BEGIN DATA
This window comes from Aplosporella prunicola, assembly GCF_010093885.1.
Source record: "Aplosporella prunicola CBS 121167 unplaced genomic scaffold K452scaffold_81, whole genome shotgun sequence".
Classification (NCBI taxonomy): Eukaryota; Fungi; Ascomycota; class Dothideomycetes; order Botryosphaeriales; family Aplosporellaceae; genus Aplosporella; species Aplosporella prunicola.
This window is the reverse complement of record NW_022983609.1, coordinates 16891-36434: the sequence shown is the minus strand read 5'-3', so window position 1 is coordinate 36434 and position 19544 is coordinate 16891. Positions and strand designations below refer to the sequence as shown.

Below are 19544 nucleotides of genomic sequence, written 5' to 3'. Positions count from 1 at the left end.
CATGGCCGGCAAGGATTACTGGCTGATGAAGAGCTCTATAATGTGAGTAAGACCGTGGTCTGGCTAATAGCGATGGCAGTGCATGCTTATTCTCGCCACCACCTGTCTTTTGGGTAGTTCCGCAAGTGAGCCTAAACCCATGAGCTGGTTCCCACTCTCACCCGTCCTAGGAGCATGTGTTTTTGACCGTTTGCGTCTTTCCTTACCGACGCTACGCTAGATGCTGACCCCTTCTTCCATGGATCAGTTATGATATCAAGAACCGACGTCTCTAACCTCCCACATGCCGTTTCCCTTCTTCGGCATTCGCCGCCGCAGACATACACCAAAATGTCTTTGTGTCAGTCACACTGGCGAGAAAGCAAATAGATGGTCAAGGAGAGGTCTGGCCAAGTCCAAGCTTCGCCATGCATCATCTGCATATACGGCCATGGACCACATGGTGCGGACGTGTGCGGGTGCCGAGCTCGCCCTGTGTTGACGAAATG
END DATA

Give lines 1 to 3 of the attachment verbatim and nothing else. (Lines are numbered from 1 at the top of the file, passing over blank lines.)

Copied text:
This window comes from Aplosporella prunicola, assembly GCF_010093885.1.
Source record: "Aplosporella prunicola CBS 121167 unplaced genomic scaffold K452scaffold_81, whole genome shotgun sequence".
Classification (NCBI taxonomy): Eukaryota; Fungi; Ascomycota; class Dothideomycetes; order Botryosphaeriales; family Aplosporellaceae; genus Aplosporella; species Aplosporella prunicola.